Will Herring — Hunter Quinn Homes
In his previous conversations with Blueprint, Will Herring explained how Hunter Quinn Homes pivots and punches above its weight class, thus holding its own against South Carolina’s industry heavyweights.
But now, his company is flexing its strength and expanding well beyond its Greater Charleston stronghold. Herring is broadening the product offerings and geographic boundaries, moving into Greenville and South Carolina’s upstate region, and Myrtle Beach. In addition to single-family and townhomes, Hunter Quinn Homes is acting on initiatives to provide more affordable housing through smaller plans and footprints and more efficient practices, like panelized construction.
“Buying a home signifies stability, independence, and personal achievement,” says Herring, who founded Hunter Quinn Homes in 2013. “It’s often the first step to build roots, community and a family. So, we’re careful to craft our plans and communities in ways that will enhance those experiences for many years.”
Growing in Greenville
The expansion into upstate South Carolina stems from the opportunity created when automotive companies and other major employers relocated or grew there. Every Mercedes-Benz, BMW and Volvo factory having economic spinoffs, inland population growth has been near that of the coastal areas.
According to Herring, “The region is undergoing a huge population growth. Since we expanded there a few years ago, Hunter Quinn Homes has developed several communities featuring single-family detached and attached townhomes. We also offer our HomeSights product, which is a Built On Your Lot program.”
He says that expansion challenged Hunter Quinn Homes to develop new plans they couldn’t build in Charleston due to local regulations, soil conditions, and flooding risks.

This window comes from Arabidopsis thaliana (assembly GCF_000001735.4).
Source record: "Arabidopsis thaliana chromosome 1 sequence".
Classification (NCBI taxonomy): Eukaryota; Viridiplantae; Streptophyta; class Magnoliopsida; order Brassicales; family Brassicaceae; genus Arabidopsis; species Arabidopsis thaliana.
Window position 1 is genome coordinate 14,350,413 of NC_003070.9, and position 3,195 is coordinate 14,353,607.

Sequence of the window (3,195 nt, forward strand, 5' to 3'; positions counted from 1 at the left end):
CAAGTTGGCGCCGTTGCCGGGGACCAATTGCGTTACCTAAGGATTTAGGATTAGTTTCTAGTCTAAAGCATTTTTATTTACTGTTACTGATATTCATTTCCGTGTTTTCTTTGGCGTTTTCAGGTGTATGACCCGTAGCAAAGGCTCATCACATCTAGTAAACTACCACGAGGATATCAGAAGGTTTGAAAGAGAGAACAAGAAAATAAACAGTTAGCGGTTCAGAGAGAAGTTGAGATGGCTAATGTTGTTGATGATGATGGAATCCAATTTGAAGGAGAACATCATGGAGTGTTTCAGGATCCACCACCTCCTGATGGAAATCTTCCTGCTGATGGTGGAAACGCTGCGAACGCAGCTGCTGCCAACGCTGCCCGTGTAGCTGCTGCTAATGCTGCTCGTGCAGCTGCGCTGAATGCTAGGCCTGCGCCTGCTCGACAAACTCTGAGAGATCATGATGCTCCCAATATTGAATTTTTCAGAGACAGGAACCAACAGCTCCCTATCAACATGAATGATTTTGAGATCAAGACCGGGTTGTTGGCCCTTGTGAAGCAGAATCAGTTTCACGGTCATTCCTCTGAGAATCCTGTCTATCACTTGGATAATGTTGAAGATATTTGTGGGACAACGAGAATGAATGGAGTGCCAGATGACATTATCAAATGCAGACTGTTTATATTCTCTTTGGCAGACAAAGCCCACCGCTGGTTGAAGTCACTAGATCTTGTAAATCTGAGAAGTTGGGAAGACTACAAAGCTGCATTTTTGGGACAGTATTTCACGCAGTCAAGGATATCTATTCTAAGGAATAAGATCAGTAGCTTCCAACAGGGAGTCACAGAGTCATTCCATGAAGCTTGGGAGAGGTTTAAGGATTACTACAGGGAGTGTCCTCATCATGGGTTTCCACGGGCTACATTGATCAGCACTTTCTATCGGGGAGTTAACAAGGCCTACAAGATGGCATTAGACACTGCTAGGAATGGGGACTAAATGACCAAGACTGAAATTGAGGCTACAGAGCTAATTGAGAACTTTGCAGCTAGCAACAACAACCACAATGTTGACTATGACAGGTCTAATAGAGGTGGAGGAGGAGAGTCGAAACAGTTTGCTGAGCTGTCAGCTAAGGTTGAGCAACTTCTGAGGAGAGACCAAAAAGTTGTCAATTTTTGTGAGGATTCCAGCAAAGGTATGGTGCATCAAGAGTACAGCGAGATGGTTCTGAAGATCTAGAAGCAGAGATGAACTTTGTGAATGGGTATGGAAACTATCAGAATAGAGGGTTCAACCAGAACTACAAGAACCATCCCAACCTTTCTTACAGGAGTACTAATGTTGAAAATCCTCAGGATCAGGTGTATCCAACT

Herring and his team, including division president Chad Bryant, have broadened the company’s portfolio in such high-growth communities as Seneca, Anderson, Spartanburg, Centerville, Greenville, Clemson and Travelers Rest. Their brisk work in this market prompted him to add a satellite office in Greer, 200 miles northwest of the coastal Mount Pleasant headquarters. Every push into new territory comes with the challenges of identifying construction sites, the entitlement and permitting processes, and the securing of financing.
“They present the same challenges, but with scale we have to overcome,” he says. “We’ve got to be very deliberate about the documenting process and have everything written down and process oriented. But we can’t go so far as to let that stop people from thinking.”
There’s much to show for how Bryant has fronted expansion, with prospective buyers having options ranging from the mid-$200,000 to $1.5 million. Around half of the new upstate projects are townhouses, and by 2025, Herring expects to have built around 125 such residences. In Spartanburg, they’re building modern townhomes at Westgate Village Townes.
Situated between Greenville and Clemson in Anderson, the Midway subdivision features single-family homes with farmhouse architecture. Approximately 50 homes have been built, with 100 more planned.